PHILADELPHIA — The Democratic National Convention kicks off Monday here in Philly. And while the DNC will probably make a fairly dull contrast with the absolute disaster zone that preceded it at the Republican convention in Cleveland last week, the Dems still have some potential for drama and intrigue.

Now, despite the somewhat acrimonious primary race between Hillary Clinton and Bernie Sanders, and Sunday's surprise resignation of DNC chair Debbie Wasserman Schultz, the Democrats are still a basically functioning political party. It's a safe bet that the major speeches will not feature any plagiarism, nobody will call for Donald Trump to be shot to death, and unlike Ted Cruz, Sanders will formally endorse Clinton during his address.

There are several reasons for this. For one, the Democratic elite is temperamentally cautious, verging on timid, and Clinton is the most cautious of the lot — as evidenced by her plain yogurt choice of Tim Kaine as running mate . After the mess in Cleveland, Democrats will seek to appear safe, respectable, and small-c conservative — which should be extremely easy.

I'll be covering the convention for The Week. Here's what I'll be watching for here in Philadelphia.

Democratic divisions

The first thing to keep in mind is the major fault line in the Democratic Party — the split between liberals and leftists, most recently seen in the resignation of Wasserman Schultz, who will officially step down after the convention. The party leader is supposed to be neutral between competing primary candidates, but a recent email leak revealed that she had actively intrigued against Sanders (surprising precisely no one, but it was still damning evidence).

This tension will certainly be palpable here in Philly. Black Lives Matter activists, anti-Clinton leftists, supporters of the Green Party's Jill Stein, and more factions will appear here to raise their particular issues or slam Clinton for her extensive history of cynical centrist policy.

However, unlike the GOP convention, such disputes will almost certainly not make it to the upper levels of the Democratic elite.

Sanders, for the moment the leader of the left-wing Democratic faction and the most important leftist in the Western Hemisphere, is widely disliked among his Democratic colleagues for not being a loyal team player. But while he is extraordinarily stubborn, and has worked against Clintonite triangulation for his entire career, he is no Ted Cruz. Sanders is a committed leftist concerned above all with advancing policy and ideology (which means, as often as not, fighting the Democratic leadership), not an oleaginous weasel whose titanic self-regard and ambition inspire a personal, nearly murderous hatred among his own GOP Senate colleagues. It's an important difference.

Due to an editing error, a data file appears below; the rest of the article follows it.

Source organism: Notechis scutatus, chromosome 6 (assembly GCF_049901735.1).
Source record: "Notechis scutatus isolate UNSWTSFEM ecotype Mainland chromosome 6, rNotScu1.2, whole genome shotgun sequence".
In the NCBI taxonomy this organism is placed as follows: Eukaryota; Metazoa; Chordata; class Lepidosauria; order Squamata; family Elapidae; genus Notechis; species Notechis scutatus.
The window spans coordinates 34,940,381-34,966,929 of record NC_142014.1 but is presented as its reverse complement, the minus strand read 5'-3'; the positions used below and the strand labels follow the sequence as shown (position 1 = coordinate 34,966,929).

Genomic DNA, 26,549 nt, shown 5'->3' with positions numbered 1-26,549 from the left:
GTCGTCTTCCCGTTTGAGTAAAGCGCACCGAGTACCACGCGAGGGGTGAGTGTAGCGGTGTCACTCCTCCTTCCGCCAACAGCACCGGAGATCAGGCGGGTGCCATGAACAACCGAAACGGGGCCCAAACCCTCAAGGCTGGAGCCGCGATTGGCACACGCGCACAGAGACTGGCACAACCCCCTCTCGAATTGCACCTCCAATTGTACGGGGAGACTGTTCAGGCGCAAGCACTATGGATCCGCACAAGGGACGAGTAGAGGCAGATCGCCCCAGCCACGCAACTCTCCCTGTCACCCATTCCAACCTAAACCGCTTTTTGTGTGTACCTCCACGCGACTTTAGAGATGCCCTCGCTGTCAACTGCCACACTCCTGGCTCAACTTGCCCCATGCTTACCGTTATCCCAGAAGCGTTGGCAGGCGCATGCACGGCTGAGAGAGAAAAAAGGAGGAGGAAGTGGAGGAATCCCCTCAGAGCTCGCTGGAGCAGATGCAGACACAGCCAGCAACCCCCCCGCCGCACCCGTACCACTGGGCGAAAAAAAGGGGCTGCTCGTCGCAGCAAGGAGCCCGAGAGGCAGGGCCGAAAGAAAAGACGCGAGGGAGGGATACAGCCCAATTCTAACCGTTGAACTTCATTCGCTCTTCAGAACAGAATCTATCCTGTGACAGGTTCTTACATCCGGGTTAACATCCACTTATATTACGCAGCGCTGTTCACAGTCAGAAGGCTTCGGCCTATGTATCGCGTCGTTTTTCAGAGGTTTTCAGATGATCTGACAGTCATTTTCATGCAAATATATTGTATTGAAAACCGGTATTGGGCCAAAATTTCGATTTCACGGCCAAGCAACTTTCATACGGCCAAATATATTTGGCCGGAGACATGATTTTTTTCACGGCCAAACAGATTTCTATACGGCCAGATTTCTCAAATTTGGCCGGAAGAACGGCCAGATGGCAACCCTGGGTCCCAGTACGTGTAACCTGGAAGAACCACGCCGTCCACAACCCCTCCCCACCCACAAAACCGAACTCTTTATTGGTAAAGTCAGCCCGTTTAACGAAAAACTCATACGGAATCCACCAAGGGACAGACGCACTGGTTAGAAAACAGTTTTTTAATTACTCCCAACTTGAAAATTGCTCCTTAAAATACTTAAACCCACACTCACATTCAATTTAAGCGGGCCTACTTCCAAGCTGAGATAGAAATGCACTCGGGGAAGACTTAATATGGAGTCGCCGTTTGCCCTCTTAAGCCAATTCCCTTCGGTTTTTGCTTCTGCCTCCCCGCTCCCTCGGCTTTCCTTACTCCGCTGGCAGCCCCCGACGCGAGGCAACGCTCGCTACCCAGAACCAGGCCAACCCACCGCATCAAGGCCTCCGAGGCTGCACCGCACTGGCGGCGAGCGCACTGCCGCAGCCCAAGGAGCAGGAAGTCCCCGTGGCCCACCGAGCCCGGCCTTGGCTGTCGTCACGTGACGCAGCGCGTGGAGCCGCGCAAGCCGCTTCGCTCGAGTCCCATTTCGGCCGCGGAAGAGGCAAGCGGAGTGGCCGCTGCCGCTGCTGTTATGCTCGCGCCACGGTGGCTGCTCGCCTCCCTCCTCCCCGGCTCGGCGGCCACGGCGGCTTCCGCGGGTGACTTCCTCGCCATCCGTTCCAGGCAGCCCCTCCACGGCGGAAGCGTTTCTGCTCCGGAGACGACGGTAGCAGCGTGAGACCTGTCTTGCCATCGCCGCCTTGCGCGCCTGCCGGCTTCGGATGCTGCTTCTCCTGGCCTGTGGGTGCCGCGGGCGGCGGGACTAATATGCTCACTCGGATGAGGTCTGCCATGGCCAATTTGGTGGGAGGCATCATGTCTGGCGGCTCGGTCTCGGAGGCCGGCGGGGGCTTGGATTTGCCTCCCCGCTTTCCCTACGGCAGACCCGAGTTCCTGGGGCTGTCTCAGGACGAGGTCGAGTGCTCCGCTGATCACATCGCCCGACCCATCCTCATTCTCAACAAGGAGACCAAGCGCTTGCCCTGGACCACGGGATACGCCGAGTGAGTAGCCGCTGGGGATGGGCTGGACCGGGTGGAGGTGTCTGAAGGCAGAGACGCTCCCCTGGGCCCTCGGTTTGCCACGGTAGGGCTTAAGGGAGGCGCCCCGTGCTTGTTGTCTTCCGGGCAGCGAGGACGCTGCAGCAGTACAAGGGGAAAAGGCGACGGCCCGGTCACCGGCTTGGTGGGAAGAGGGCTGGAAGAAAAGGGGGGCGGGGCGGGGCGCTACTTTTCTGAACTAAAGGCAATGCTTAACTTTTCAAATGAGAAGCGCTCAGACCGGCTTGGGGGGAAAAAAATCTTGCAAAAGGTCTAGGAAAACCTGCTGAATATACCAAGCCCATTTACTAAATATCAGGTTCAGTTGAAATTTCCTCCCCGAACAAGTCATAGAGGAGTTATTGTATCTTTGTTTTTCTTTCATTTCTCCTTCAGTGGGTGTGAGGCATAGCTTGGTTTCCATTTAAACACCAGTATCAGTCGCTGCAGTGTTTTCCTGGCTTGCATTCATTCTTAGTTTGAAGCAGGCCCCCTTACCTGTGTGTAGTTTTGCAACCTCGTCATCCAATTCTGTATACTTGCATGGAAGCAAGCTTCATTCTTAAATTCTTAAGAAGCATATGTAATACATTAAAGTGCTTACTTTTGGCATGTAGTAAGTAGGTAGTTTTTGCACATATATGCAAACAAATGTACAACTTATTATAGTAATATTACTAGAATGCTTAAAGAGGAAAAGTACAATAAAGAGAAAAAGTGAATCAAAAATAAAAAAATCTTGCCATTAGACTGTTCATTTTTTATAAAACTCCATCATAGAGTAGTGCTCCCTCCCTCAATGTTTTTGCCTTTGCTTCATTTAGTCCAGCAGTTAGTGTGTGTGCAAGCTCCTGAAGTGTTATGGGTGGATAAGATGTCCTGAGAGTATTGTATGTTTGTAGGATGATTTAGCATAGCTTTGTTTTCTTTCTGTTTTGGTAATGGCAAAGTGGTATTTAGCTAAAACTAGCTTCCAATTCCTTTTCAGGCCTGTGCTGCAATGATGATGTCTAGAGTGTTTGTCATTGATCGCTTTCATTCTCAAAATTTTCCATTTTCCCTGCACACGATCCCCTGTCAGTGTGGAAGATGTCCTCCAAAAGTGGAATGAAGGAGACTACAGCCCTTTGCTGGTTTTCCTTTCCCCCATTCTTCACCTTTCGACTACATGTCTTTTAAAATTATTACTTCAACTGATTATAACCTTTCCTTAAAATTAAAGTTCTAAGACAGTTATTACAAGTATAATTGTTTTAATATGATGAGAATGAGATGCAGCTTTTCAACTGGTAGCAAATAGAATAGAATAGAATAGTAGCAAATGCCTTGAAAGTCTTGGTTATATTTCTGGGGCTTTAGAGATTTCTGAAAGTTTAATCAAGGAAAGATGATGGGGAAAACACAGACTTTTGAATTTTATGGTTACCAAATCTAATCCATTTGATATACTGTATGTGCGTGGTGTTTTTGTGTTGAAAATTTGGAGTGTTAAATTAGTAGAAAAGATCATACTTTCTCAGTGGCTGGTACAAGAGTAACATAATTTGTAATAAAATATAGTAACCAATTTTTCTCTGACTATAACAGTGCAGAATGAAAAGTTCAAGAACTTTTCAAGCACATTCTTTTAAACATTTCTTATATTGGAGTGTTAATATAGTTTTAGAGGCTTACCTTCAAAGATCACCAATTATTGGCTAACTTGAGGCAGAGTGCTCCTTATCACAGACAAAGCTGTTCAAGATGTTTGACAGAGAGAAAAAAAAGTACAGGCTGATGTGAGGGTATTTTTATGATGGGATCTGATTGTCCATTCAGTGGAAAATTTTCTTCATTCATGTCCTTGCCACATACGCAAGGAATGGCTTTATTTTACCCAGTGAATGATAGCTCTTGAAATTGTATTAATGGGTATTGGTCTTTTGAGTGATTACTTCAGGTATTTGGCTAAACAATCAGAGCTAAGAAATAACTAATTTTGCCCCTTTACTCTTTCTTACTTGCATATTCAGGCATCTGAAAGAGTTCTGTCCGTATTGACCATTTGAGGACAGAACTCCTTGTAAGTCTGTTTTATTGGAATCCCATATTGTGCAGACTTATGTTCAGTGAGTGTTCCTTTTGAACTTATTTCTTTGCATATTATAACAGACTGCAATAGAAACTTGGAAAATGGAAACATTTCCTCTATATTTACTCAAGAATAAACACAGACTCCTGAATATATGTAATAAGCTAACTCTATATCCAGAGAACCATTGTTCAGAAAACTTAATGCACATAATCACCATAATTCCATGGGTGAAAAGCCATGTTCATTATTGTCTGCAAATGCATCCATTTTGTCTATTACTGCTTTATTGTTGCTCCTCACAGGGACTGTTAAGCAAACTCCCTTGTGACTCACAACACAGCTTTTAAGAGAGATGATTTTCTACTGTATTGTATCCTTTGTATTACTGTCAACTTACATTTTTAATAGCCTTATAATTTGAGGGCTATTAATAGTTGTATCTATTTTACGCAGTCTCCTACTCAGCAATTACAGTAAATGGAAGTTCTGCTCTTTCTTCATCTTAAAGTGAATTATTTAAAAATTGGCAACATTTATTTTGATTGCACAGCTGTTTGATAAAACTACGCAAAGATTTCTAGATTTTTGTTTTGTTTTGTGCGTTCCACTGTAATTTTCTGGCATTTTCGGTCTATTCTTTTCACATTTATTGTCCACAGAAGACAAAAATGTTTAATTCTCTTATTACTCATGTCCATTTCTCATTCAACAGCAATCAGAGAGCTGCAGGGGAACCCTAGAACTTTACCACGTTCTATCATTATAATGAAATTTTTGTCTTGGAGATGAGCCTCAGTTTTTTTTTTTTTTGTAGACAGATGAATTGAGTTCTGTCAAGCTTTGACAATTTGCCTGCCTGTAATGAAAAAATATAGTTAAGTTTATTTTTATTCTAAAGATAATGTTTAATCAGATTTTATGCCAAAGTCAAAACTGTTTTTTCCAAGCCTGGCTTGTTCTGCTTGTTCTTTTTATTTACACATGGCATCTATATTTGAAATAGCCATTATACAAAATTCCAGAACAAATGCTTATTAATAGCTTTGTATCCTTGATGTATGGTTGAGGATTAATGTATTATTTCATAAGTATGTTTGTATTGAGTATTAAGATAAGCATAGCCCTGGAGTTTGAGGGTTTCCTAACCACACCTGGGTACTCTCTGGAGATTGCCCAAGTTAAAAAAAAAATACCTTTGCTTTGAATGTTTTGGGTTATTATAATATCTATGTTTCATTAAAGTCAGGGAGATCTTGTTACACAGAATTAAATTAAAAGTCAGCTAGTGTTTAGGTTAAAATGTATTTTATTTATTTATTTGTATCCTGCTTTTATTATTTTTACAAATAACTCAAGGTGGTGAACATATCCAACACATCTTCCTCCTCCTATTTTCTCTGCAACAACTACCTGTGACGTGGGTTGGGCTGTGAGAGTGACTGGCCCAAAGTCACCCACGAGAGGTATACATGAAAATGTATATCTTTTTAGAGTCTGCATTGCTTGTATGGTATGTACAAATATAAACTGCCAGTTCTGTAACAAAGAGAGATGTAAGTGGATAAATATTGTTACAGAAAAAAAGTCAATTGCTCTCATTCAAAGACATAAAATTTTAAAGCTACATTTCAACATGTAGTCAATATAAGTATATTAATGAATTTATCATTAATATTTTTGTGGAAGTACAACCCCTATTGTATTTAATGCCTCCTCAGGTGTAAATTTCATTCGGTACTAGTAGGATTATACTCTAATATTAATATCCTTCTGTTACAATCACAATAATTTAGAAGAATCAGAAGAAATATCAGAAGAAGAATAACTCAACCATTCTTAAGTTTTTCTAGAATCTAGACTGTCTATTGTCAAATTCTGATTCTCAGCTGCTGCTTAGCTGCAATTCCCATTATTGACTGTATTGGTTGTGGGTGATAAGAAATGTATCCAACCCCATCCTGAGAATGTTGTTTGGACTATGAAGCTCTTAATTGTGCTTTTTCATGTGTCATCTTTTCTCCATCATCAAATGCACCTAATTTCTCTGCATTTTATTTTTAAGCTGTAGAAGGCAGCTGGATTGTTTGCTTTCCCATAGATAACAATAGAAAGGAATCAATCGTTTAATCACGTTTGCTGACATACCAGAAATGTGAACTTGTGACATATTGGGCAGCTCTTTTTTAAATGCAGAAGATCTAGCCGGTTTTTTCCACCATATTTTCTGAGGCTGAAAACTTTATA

When running for a major party nomination (as opposed to mounting a third-party run), the implicit bargain is that the losers will support the winner. Had Sanders won, he would have been fully justified to demand Clinton's endorsement and the support of her followers. That is why, though he did it through gritted teeth, he finally granted her his endorsement.

Furthermore, Clinton, for all her many faults, is not a terrifying presidential prospect (save perhaps if you live in the Middle East or North Africa). She is a status quo politician, for better and for worse. She does not do things like casually threaten to abandon the Baltic republics to potential Russian predation. The Democrats have a boring neoliberal sellout candidate; Republicans have a Putinesque maniac who is consuming the party from the inside.

Seen so, it doesn't make sense for Sanders to mount a last-ditch third-party run or betray Clinton by withdrawing his endorsement. He played the inside game, and lost, but not by much — and given his tremendous support among young people, there is every reason to think Sanders-style politics will win handily in the next matchup. One battle has been lost, but as soon as Trump is put away, the contest between liberals and leftists will return.

Speeches and spectacle

Most of the proceedings this week — the procedural arcana, the numerous speeches from the usual roster of minor party officials and well-scrubbed examples from all the big Democratic demographics, and so on — will be pretty dull. Clinton herself is no great shakes at oratory, and I'd expect her to aim for competence rather than rhetorical heights during her speech on Thursday.

However, three speeches will be particularly worth watching. The first is Sanders, who got a prime-time slot on Monday. This is perhaps his best chance yet to sell his brand of politics, but his usual stump speech has gotten a little tired and rote over this primary. If he can freshen up his usual shtick in an interesting way, it should be a huge success.

The second is from Bill Clinton on Tuesday night, who despite all his flaws is an enormously compelling and charismatic speaker. Almost uniquely among national politicians, his rhetorical signature is explaining policy minutiae, and he's good at it. I'd expect him to give the best sales job possible for his wife's platform — and given her recent sharp improvements in the form of endorsing a public option for ObamaCare and a Medicare buy-in at age 55, it should be pretty convincing.

Finally, there is Barack Obama on Wednesday night. He does not quite have the animal magnetism of Bill Clinton, but he is without question the most talented orator of any national politician in the past half-century. His rhetorical signature is providing an optimistic and historically grounded analysis of difficult problems. Worn by the terrific burden of the presidency, but also gained in wisdom; still in the prime of life, and in full command of his abilities, there is no better person to confront the bizarre and alarming specter of Trump. It may well be the best speech he ever gives.